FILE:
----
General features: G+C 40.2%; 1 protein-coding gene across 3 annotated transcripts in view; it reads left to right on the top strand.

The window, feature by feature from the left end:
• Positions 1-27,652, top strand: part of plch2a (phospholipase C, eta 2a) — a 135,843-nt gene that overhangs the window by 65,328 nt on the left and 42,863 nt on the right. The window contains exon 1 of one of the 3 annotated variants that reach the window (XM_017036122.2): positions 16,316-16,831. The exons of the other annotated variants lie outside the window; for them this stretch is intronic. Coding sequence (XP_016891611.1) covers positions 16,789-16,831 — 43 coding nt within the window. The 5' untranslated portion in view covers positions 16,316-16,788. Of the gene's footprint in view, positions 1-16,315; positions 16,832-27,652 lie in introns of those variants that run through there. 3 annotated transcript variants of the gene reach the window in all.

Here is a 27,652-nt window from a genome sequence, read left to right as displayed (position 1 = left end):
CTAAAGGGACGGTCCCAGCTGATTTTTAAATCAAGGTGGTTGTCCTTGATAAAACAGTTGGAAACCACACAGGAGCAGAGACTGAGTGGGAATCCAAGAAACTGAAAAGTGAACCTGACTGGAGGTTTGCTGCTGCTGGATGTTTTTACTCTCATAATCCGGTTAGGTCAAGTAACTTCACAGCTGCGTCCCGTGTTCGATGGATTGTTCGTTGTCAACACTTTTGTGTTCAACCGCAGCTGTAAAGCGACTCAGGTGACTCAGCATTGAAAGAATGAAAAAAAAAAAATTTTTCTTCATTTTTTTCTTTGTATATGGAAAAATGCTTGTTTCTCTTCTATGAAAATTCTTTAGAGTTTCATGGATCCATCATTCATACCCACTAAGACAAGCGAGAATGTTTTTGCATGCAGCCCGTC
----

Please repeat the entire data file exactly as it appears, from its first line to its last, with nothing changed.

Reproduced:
General features: G+C 40.2%; 1 protein-coding gene across 3 annotated transcripts in view; it reads left to right on the top strand.

The window, feature by feature from the left end:
• Positions 1-27,652, top strand: part of plch2a (phospholipase C, eta 2a) — a 135,843-nt gene that overhangs the window by 65,328 nt on the left and 42,863 nt on the right. The window contains exon 1 of one of the 3 annotated variants that reach the window (XM_017036122.2): positions 16,316-16,831. The exons of the other annotated variants lie outside the window; for them this stretch is intronic. Coding sequence (XP_016891611.1) covers positions 16,789-16,831 — 43 coding nt within the window. The 5' untranslated portion in view covers positions 16,316-16,788. Of the gene's footprint in view, positions 1-16,315; positions 16,832-27,652 lie in introns of those variants that run through there. 3 annotated transcript variants of the gene reach the window in all.

Here is a 27,652-nt window from a genome sequence, read left to right as displayed (position 1 = left end):
CTAAAGGGACGGTCCCAGCTGATTTTTAAATCAAGGTGGTTGTCCTTGATAAAACAGTTGGAAACCACACAGGAGCAGAGACTGAGTGGGAATCCAAGAAACTGAAAAGTGAACCTGACTGGAGGTTTGCTGCTGCTGGATGTTTTTACTCTCATAATCCGGTTAGGTCAAGTAACTTCACAGCTGCGTCCCGTGTTCGATGGATTGTTCGTTGTCAACACTTTTGTGTTCAACCGCAGCTGTAAAGCGACTCAGGTGACTCAGCATTGAAAGAATGAAAAAAAAAAAATTTTTCTTCATTTTTTTCTTTGTATATGGAAAAATGCTTGTTTCTCTTCTATGAAAATTCTTTAGAGTTTCATGGATCCATCATTCATACCCACTAAGACAAGCGAGAATGTTTTTGCATGCAGCCCGTC